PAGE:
The IRS has issued greater than 42.5 million refunds to this point
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Stimulus checks aren’t the only infusion of money hit US households.
In addition to those $ 1,400 in direct payments to most adults, more than 42.5 million tax refunds were made in the first four weeks of the tax season, which began February 12, according to the IRS on Thursday. The average amount is $ 2,967, a slight decrease from $ 2,973 a year ago.
Given that temporary tax changes have taken effect since many of these refunds were expired – including waiving federal taxes on unemployment benefits of $ 10,200 and waiving health insurance premium tax credits – some households are seeing an unexpected (or larger) refund.
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In addition to extending the deadline for filing taxes to May 17 from the usual April 15, the IRS advises taxpayers who have already filed an application to wait for further guidance on how to collect any additional amount they owe.
If you’ve submitted your return and are still waiting for your refund, it may or may not be delayed depending on the specifics of your situation.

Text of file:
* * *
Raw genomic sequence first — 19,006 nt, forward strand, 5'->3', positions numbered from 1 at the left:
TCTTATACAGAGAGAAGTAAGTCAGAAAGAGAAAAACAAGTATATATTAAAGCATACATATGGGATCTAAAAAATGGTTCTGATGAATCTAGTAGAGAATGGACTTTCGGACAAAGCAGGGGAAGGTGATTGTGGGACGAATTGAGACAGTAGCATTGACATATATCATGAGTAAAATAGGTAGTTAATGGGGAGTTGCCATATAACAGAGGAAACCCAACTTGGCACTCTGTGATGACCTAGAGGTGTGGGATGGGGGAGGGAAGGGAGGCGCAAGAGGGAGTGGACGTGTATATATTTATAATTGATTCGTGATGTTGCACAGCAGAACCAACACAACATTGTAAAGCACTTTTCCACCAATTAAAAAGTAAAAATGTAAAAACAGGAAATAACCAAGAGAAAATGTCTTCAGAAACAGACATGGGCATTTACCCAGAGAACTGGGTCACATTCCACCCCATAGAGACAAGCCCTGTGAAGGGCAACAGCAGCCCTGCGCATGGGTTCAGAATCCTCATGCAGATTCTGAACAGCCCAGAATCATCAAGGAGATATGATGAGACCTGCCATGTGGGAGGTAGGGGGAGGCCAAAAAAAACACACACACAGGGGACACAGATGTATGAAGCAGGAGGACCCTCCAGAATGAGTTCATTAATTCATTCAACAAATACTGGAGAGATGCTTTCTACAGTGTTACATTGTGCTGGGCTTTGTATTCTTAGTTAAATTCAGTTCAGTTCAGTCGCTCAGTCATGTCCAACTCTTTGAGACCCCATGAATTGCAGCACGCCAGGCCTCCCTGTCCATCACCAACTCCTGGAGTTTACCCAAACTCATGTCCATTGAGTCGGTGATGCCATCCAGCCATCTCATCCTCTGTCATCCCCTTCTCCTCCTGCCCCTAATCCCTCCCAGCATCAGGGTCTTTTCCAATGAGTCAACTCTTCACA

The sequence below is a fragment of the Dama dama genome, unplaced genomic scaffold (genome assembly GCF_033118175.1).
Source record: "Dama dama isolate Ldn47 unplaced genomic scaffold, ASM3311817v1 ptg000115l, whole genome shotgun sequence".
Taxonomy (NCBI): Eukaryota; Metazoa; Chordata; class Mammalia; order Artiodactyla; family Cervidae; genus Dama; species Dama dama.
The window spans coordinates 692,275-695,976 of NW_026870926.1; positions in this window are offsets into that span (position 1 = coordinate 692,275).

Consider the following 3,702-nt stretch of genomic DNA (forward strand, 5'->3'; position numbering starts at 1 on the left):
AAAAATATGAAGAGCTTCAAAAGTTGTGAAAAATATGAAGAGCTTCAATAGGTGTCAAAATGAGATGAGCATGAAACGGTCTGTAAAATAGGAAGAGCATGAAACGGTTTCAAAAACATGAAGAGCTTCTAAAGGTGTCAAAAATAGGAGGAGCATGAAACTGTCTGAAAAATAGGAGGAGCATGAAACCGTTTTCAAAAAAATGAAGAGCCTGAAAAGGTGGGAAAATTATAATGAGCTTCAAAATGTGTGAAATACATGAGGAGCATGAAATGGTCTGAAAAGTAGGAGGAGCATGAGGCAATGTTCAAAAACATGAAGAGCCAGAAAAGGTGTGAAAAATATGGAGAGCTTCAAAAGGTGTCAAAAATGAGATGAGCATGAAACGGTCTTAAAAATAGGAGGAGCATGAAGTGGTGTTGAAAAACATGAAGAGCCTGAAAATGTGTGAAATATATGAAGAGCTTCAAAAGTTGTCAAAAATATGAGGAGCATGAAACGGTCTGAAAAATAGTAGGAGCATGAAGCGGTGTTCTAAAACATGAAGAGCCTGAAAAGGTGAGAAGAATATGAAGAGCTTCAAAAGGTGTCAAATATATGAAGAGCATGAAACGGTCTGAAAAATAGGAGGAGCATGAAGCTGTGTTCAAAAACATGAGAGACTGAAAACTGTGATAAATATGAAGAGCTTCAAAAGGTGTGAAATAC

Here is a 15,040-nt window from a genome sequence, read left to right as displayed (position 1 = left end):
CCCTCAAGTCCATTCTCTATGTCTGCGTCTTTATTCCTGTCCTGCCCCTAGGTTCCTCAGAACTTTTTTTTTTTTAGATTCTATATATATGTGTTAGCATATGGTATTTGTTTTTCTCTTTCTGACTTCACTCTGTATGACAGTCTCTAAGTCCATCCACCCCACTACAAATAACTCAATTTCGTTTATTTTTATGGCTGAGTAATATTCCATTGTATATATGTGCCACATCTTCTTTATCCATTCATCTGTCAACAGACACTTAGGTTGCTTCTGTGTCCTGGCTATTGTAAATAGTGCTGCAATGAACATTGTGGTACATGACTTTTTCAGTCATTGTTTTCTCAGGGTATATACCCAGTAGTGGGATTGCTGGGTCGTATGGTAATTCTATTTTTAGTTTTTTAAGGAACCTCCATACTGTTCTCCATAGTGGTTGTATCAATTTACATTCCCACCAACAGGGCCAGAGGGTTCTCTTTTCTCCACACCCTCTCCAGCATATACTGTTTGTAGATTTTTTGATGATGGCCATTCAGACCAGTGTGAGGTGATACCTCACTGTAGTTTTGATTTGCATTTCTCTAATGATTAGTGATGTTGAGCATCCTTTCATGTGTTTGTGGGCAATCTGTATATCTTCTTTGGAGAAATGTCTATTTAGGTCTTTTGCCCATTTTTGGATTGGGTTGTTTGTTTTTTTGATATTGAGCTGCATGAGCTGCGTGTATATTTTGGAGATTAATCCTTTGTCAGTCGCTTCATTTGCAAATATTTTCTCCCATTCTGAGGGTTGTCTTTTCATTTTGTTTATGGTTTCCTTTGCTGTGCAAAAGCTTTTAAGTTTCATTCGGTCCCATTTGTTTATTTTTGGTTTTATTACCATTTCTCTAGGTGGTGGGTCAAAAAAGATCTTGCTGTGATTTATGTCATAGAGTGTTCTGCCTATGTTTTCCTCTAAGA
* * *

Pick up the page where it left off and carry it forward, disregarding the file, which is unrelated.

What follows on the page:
Generally, if you submit an email, the refund can take up to 21 days. However, if you filed a paper return, the IRS has warned that there could be a delay.
“We know the IRS is still handling issues with email, so filing a return will take longer,” said April Walker, senior manager of taxation and ethics at the American Institute of CPAs.
Your refund could also be delayed if flagged because something on your return did not match the information provided by the IRS, Walker said. If so, you may receive a letter stating the discrepancy and possibly the additional tax owed.
You can track your refund using a tool on the IRS website.
The top three ways taxpayers say they would use a refund if they got one? Put it in a savings account (41%), pay off debts (39%) and pay the necessary household expenses (23%), according to a recent survey by MagnifyMoney.
In the meantime, a refund usually means that more tax was withheld from your paycheck than required during the year.
“When you get a tax refund, you’ve overpaid the government and let them use your money technically for free,” said Kathryn Hauer, an IRS-registered agent and certified financial planner with Wilson David Investment Advisors in Aiken, South Carolina.
In typical years, experts may recommend that you use that money later in the year rather than get a large refund, using a tax planning strategy to reduce income tax withheld from your paycheck.
However, said Hauer, all bets are off this year.
“With changes to the tax rules, Covid exemptions and three stimulus checks, tax planning can compete with its uncertainty,” said Hauer. “My advice to customers is that it is safer to play it safe and arrange things so that you can get a refund.
“If you underpay your taxes, you could owe penalties, interest and fees,” said Hauer.